SXSW 2013: ‘Don Jon’ is a look at objectification in all its forms

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Don Jon
Directed by Joseph Gordon-Levitt
Written by Joseph Gordon-Levitt (screenplay)
US, 2013
Gender roles can be a land mine of a topic. The subject matter is riddled with opinions that no one can agree on. It is a topic that perforates and polarizes. However, most can agree that objectification plays a large role in unfair assignments. In his directorial debut and also as writer and star, Joseph Gordon-Levitt’s brings a film that seeks to capture what is wrong with objectification in its many manifestations. Although Don Jon tells a story that touches on these broad societal conflicts, it is, at its core, an emotional story about growing out of oneself and learning the ability to differentiate between the idea of someone versus the person itself.

The film centers around the eponymous Jon (Joseph Gordon-Levitt), the modern lothario, quick tempered, stereotypical male. He holds few things dear in his life of which consist of his body,  his apartment, his family, his faith, and his pornography. Throughout the film, he encounters two very different women: the seemingly perfect Barbara (Scarlett Johansson) and Esther (Julianne Moore), the chronically crying, pot smoking night college student. All running at odds with his addiction, Jon struggles to find happiness in the relationships around him.

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When Jon meets Barbara, he believes to have become a new man, finally finding his happiness through a genuine, functioning relationship. However, this relationship quickly devolves, and it leaves Jon questioning his perspectives and priorities. Along the way, he begrudgingly befriends Esther who affects him in a vastly different way than Barbara. The film charts a trajectory for Jon’s development that is not always painless, resulting in a film that goes in very unexpected directions.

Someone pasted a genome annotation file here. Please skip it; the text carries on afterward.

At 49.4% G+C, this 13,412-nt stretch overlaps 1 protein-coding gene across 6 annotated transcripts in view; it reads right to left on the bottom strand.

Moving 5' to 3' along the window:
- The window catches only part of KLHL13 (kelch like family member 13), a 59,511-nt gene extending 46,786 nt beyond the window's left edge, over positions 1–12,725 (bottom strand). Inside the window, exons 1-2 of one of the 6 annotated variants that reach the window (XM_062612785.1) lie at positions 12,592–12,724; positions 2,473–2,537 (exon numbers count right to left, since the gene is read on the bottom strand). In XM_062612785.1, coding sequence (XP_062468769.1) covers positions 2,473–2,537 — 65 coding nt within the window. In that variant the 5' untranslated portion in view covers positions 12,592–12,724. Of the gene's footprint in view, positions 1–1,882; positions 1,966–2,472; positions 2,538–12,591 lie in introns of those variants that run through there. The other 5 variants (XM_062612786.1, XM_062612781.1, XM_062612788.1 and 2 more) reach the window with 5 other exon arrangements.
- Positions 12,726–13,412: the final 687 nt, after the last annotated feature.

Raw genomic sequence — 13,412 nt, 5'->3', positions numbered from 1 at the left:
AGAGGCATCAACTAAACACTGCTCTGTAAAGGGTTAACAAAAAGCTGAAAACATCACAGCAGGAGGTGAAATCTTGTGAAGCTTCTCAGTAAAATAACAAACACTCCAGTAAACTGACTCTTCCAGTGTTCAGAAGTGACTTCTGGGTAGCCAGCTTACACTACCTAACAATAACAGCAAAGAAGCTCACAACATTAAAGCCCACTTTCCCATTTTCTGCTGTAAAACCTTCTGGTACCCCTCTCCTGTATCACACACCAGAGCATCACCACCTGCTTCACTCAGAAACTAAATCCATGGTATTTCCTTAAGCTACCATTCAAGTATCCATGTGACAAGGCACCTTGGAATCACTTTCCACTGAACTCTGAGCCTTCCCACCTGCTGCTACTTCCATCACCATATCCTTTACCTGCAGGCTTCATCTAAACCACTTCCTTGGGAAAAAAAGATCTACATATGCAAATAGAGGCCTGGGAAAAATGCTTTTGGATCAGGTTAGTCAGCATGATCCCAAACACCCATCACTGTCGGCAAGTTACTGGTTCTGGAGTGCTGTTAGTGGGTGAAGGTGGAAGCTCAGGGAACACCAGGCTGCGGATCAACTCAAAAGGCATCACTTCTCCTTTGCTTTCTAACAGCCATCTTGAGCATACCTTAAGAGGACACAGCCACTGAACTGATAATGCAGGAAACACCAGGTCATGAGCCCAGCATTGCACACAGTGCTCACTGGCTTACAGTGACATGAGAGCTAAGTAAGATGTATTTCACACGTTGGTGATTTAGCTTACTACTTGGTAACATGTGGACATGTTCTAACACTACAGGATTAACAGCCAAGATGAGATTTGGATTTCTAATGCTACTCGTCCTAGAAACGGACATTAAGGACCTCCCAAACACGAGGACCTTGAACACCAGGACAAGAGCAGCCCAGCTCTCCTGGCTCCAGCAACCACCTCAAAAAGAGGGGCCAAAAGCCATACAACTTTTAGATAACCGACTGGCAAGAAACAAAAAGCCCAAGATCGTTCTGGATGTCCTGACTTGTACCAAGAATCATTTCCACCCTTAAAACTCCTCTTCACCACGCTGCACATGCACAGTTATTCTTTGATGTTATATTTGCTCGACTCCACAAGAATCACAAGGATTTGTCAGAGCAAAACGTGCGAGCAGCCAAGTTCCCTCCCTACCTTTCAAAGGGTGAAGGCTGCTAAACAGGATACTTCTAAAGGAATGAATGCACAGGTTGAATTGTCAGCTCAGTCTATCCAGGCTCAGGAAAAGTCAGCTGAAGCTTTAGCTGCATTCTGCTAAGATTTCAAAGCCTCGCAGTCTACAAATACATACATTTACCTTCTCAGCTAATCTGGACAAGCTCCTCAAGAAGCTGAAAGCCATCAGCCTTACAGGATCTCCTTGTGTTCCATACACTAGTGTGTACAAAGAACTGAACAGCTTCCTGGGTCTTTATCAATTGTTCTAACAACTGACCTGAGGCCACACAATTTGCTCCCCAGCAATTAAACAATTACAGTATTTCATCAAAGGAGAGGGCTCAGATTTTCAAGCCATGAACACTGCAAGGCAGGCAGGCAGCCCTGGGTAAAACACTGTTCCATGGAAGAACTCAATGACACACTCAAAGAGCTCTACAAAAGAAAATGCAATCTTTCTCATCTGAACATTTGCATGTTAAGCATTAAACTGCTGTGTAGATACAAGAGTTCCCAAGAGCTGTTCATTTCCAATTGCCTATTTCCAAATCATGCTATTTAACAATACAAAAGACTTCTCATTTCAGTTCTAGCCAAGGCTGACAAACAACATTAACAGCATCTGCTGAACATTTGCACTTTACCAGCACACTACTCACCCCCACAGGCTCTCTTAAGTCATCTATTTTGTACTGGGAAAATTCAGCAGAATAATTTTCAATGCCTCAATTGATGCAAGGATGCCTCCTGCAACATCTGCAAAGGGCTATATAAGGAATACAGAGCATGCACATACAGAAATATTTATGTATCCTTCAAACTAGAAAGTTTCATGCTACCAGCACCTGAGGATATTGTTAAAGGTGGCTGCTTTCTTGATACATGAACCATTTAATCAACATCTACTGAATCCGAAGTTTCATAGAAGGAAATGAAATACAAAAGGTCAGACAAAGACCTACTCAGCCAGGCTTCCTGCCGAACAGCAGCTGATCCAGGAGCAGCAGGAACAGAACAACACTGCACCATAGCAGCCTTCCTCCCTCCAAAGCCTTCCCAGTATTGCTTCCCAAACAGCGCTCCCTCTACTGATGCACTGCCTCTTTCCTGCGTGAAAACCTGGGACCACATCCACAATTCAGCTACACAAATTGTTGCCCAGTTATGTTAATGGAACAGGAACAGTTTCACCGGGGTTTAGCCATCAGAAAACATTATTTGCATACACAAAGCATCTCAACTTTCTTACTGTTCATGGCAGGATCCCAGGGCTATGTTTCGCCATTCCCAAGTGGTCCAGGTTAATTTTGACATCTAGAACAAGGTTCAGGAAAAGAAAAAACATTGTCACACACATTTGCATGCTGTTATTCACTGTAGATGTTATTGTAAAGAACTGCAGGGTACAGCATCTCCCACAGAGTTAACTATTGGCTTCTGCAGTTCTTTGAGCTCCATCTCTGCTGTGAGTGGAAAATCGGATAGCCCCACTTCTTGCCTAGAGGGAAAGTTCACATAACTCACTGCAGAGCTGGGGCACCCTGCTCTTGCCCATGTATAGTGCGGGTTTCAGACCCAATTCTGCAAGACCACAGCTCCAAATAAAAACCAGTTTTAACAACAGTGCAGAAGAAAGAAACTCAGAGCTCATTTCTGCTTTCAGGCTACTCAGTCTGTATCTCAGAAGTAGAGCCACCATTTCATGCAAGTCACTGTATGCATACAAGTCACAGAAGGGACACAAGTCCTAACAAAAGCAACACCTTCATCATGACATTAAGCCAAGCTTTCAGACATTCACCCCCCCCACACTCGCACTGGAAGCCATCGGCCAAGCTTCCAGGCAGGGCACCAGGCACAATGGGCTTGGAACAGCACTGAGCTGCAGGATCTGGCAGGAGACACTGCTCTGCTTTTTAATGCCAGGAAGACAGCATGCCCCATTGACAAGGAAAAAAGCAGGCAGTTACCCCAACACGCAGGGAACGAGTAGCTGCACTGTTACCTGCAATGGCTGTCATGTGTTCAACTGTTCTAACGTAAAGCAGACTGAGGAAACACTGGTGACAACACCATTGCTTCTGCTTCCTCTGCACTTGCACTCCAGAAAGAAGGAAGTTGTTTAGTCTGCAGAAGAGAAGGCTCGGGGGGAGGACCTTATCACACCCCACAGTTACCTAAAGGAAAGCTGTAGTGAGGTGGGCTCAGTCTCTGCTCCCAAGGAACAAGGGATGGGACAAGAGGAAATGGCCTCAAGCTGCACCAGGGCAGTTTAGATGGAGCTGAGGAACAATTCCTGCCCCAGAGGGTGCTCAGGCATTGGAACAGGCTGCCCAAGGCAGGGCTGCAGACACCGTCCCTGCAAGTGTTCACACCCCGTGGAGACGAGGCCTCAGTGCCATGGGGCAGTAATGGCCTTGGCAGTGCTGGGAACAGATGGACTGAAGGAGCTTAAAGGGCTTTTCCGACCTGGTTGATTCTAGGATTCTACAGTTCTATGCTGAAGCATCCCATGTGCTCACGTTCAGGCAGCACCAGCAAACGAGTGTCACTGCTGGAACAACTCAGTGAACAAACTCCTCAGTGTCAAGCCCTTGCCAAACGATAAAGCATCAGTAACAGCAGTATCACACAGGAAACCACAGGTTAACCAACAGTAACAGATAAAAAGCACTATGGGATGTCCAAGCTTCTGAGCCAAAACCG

Through these women, the film opens up to commentary on the self. The introduction of these women shed light on many different symbols throughout the story. The largest being pornography. Jon’s addiction is an extension of his tendency to objectify. It is the MacGuffin for Jon’s discontent. It is an extension of his tendency to objectify. In describing physical encounters with women, he describes them through an amalgam of body parts rather than anything of depth. Nothing satisfies Jon as much as the one-sided contrivances spewing from his computer. This is iterative throughout his life. works out in solitude at the gym, fit to just work on himself; all his mother wants from him is the ideal wife and children; his father, played charmingly by Tony Danza, wants him to love football; he attends church and confessions in a rote manner, going through the motions.

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However, the film also tackles the objectification of the modern day relationship. Barbara is obsessed with the ideals perpetrated in vastly popular romantic comedies and the princess castle birthday parties.  She believes that a real man will do anything for his girl and that a real man does not clean. In effect, she too objectifies men as much as Jon does women. Jon began his addition to pornography in his formative years, creating the source of his inability to connect. Barbara also suffers from this truncated growth due to the expectations and societal dictations of how relationships should work versus how can work. This results in people who engage in one sided relationships, falling for the idea of the other person rather than the genuineness of them.

There is a multitude of symbols and commentary, but the film is also a great time with lots of laughs and plenty of emotional depth. Gordon-Levitt displays incredible insight as a writer and a playful style of directing in his first triple threat debut.

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